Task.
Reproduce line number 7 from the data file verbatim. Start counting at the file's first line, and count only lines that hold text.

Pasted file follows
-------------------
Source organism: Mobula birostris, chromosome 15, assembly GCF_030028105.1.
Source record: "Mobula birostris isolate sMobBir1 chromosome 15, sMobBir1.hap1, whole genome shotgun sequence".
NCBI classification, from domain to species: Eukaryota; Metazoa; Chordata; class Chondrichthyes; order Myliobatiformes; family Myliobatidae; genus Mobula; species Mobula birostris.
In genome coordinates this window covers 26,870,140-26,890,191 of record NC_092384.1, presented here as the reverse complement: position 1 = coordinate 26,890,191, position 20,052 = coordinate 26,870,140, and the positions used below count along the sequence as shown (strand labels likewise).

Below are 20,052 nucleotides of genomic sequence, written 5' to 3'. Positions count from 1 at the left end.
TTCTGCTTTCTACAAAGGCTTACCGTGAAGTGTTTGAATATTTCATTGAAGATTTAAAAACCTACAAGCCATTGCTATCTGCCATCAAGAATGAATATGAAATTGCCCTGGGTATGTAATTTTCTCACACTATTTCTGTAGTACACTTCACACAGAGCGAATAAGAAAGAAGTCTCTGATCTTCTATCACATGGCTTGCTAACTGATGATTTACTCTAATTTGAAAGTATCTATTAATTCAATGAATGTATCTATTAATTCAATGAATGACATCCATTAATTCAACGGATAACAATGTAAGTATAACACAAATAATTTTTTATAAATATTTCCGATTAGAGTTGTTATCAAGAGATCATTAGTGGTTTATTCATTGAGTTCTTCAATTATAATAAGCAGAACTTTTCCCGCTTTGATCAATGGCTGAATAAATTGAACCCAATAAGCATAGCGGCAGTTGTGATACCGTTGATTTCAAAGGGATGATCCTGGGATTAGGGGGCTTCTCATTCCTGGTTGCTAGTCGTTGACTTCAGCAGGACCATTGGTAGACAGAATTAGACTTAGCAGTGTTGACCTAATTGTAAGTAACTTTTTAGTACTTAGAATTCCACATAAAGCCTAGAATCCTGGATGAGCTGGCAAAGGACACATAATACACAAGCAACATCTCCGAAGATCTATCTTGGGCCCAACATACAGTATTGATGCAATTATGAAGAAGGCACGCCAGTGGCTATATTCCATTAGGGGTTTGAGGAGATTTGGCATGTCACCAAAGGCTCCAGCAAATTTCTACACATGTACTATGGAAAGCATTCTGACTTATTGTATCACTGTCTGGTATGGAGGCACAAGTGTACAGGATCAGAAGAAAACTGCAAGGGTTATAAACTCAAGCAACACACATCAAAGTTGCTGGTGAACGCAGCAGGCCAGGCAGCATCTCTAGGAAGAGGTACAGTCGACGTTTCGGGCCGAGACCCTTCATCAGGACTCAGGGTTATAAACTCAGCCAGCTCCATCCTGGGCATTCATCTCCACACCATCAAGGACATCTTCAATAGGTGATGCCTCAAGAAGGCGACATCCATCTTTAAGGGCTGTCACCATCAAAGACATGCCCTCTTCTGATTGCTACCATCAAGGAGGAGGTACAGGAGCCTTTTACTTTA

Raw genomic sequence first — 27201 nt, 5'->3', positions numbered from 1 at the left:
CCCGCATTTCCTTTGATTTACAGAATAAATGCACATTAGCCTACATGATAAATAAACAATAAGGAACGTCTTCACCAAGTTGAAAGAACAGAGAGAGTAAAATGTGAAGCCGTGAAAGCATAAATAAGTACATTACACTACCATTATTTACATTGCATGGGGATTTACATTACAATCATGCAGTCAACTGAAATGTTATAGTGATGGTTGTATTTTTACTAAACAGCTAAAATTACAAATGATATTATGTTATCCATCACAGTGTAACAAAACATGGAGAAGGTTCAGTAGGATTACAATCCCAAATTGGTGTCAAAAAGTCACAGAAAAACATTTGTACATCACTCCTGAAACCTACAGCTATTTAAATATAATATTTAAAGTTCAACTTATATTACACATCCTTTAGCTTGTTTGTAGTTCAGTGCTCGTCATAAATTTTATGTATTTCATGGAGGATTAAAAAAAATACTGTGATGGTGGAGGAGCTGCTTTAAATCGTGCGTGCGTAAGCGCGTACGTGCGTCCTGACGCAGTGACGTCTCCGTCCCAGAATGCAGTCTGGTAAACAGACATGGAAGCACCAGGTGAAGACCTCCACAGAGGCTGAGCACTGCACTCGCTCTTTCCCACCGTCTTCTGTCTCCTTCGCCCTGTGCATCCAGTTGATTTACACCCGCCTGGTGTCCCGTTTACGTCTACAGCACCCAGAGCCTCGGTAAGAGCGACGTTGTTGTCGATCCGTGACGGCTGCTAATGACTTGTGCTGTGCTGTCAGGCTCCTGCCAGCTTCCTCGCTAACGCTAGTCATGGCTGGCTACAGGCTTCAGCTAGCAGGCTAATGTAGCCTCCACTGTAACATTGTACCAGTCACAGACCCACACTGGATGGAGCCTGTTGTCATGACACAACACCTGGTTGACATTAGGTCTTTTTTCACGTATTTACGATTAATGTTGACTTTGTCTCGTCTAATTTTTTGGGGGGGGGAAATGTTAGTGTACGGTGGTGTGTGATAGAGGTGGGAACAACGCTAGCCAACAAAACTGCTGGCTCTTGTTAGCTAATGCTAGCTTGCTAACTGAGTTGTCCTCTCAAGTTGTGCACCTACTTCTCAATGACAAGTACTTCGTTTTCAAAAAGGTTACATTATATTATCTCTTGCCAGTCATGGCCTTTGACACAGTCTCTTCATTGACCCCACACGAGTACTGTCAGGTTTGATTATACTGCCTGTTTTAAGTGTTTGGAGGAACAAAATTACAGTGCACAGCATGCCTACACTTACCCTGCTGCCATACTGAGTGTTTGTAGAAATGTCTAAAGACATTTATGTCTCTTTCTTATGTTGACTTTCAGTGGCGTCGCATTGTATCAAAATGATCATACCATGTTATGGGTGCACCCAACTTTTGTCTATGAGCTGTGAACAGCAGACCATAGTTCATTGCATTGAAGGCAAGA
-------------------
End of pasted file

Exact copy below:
Raw genomic sequence first — 27201 nt, 5'->3', positions numbered from 1 at the left: